note from Laura: Hi, lovelies. Some shameless favor asking today. A version of this piece appeared on The Mighty last night. If you’re not familiar, The Mighty is sort of like the Huffington Post but with a positive spin–its tagline is “We face disability, disease and mental illness together.” If you’re so inclined, would you kindly click on my post on The Mighty site and “like” (or better yet “share”) it on Facebook? I’m vying for a part-time editing job with The Mighty, and it probably won’t hurt my chances if my latest essay for them gets some eyes on it. Odd (or God?) fact: The founder of The Mighty has a daughter with the same rare chromosomal abnormality as Sadie. Thank you–and blessings!
My autistic kiddo loves Christmas from her curly head down to her red cowboy boots.The party started for 14-year-old Sadie in late October, when she first spotted the lighted plastic trees at Target. She trembled with delight. But on December 25th, while most folks are tearing into gifts and stuffing their faces with ham, Sadie will likely be checked out. She can’t handle Christmas Day.
It’s Too Much. Too much glitter and paper and sugar. Too many exclamations of “Look, Sadie! It
sings when you push its belly!” Everyone watches Sadie’s every move, looking for a glimmer of a grin. Most of all, I think there are too many expectations (on our parts). It’s Christmas Day! Tell that to Sadie, who has been celebrating since–well, the trees at Target. (And she’ll still be singing “Up on the Rooftop” in April.)
We try to keep things low-key. We set up a quiet corner with Sadie’s toys and blanket at my parents’ house in the mountains, where we spend the holiday. We take walks in the woods. And we let Sadie wander at will during the morning’s big event. She drops in to peer at the fuss around the tree, unwraps a present, and then exits to the quiet corner to regroup. We dole out her gifts s-l-o-w-l-y and then joke that Sadie will once again get her presents Hanukkah-style, over eight days–receiving one daily into the New Year. Then we watch Sadie do damage to my mom’s homemade cinnamon rolls, her favorite, and we hope the day goes smoothly.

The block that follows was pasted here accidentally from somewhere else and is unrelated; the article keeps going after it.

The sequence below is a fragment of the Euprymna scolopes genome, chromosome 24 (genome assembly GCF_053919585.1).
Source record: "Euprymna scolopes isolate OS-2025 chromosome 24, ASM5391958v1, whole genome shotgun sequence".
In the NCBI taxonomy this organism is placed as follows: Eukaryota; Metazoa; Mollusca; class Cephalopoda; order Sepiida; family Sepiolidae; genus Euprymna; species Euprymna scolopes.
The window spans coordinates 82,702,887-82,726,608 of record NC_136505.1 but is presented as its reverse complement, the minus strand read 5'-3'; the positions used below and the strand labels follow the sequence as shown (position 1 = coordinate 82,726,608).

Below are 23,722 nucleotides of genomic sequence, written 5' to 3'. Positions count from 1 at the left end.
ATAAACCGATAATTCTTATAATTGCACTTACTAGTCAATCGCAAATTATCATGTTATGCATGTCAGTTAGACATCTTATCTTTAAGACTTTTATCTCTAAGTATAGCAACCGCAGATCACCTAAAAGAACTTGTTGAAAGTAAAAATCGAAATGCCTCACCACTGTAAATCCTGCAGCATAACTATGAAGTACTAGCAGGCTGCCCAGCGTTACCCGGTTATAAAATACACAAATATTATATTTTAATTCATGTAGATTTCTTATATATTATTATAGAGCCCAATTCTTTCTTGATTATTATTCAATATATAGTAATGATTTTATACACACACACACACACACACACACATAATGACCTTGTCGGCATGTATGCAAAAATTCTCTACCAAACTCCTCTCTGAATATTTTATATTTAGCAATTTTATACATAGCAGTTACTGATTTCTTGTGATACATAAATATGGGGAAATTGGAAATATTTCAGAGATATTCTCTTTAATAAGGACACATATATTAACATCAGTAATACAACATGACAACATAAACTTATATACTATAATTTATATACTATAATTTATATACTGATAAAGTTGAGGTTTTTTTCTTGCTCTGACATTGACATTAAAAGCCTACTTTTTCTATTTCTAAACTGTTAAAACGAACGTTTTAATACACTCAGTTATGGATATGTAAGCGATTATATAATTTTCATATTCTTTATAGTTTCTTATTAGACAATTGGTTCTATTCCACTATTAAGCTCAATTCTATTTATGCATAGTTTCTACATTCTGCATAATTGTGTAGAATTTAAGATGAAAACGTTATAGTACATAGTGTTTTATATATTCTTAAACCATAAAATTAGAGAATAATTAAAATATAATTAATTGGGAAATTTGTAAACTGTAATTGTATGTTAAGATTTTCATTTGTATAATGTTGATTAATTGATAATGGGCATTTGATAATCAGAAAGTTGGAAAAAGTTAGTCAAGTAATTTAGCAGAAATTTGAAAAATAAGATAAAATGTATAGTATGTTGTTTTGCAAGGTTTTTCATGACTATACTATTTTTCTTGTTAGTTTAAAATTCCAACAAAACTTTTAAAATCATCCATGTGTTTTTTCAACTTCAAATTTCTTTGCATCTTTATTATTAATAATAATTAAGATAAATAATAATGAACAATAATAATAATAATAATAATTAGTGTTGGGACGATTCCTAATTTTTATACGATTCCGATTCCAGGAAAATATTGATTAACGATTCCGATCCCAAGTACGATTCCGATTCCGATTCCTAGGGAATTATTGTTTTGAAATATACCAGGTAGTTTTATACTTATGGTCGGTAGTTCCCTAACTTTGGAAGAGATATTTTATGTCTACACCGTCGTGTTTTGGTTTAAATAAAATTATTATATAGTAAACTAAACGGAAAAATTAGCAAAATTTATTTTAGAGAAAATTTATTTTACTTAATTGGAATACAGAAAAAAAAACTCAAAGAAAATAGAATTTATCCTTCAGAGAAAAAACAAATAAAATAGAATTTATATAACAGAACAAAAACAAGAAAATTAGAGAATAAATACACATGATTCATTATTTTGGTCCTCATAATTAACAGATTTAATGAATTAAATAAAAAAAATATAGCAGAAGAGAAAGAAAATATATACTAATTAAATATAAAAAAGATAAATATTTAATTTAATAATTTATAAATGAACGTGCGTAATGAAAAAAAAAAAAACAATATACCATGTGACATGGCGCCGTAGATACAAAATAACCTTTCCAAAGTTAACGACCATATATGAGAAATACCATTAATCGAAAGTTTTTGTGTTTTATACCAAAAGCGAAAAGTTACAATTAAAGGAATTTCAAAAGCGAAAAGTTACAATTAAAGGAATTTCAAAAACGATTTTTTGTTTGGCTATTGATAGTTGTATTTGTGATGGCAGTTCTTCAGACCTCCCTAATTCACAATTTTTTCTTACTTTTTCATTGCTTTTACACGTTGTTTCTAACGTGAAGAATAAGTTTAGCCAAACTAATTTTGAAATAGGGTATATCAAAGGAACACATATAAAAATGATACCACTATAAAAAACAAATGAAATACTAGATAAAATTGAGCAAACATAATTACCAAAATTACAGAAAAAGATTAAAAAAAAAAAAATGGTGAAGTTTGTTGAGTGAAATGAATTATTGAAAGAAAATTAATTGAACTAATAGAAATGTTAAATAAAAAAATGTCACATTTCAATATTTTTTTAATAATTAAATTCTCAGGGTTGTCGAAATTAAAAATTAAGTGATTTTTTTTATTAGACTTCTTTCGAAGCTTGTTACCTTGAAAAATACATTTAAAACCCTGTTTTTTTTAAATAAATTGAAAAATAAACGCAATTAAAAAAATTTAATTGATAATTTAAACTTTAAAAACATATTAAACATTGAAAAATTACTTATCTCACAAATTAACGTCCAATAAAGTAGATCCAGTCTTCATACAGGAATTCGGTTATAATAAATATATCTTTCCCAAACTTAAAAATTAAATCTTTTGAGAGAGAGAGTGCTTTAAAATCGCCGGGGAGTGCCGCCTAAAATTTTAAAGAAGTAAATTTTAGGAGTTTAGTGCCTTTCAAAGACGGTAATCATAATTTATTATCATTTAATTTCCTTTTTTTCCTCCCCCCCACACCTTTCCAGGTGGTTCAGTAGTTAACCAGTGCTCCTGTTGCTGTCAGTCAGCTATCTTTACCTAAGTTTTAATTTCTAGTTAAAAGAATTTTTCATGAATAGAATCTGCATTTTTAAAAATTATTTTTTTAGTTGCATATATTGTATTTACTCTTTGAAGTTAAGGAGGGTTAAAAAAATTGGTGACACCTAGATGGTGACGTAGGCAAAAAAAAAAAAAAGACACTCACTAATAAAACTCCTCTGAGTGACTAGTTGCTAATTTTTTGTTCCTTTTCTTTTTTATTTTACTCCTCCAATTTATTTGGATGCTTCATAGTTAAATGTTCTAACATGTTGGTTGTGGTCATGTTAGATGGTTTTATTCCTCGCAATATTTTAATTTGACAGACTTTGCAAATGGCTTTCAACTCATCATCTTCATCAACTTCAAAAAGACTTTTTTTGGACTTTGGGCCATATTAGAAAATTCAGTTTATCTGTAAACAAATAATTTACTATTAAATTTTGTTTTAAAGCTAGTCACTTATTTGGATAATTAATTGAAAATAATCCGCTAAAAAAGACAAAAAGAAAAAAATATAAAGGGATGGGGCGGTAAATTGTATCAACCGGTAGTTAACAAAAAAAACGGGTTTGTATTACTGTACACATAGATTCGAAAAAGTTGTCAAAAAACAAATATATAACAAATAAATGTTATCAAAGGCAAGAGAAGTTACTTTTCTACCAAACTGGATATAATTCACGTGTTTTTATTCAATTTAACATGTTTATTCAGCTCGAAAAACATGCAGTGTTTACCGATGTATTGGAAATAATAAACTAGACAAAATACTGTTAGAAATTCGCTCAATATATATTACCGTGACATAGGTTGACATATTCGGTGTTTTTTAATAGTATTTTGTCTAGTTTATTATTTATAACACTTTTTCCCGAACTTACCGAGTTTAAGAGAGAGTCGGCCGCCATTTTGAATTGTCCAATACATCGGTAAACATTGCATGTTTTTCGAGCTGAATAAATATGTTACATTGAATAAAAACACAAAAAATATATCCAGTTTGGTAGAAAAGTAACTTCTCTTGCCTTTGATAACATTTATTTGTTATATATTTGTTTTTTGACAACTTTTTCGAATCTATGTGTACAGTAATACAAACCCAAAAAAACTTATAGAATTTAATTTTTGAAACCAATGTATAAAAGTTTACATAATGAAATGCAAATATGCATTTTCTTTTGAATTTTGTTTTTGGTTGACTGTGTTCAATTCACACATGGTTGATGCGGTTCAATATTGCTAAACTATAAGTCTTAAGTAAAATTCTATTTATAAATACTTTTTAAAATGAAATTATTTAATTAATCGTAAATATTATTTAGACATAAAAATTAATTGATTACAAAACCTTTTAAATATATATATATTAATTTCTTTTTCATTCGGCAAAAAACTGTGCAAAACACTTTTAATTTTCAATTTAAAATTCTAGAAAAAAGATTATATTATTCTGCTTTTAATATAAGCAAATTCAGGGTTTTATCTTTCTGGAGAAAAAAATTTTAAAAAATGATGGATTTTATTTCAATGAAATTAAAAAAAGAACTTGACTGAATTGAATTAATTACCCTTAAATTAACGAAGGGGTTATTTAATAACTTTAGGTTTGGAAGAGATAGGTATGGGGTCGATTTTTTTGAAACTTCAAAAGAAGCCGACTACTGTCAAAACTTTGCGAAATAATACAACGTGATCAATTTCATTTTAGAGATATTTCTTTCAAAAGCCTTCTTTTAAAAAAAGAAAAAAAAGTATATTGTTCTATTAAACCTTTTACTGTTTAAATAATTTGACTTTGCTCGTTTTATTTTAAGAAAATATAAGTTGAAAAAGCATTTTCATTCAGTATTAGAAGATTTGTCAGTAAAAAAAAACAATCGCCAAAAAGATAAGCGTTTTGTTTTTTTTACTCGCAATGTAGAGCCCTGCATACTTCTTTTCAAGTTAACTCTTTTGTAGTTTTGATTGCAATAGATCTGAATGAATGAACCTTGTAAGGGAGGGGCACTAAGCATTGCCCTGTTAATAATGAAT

Though we’ve ratcheted things down in an effort to keep Sadie calm, think about it: Who the heck is calm on Christmas Day? Between drinking an unholy amount of hazelnut-perfumed coffee and playing oven roulette with half a dozen 9 X 13 pans, are we really relaxed? No matter how much I belly-breathe, my attempts at Zen aren’t fooling Sadie. If her mood detection radar could’ve been used to spy on the Soviets, the Cold War would’ve lasted five minutes.
So this year, I’m letting it go. I’m seizing the moments as they come. Because heaven knows I can’t manufacture the following:
~ Sadie sitting under our shining tree, gazing up at it and inhaling its Fraser fir-ness. I’m in the middle of dusting, but I plop down next to her. I’m rewarded with two gleaming brown eyes (prolonged eye contact, to use a clinical phrase) and a smile that could melt snow.
~ You can never be sure which foods Miss Sadie will find palatable—and which she’ll chuck on the floor. I give her a gingerbread man, and she lights up. Bingo! She asks for another. And another. “You can’t catch me!” she says, reciting the story. I hand her “just one more.” There might have been six, in total.
~ Sadie and I go for a walk down our street, and she wants to sing carols. One neighbor is setting up lawn reindeer; another is sitting in his front yard on a bench. They give us strange looks. Ah, well. Our offbeat rendition of “Joy to the World”—“don we now our okay parallel!” won’t kill ‘em.
It’s a catch-as-catch-can Christmas. The 25th may be a bust for Sadie, and that’s alright. Call it resignation if you want. I call it acceptance. No, it’s more than that. It’s taking a cue from Sadie, who knows Christmas can’t be confined to one day.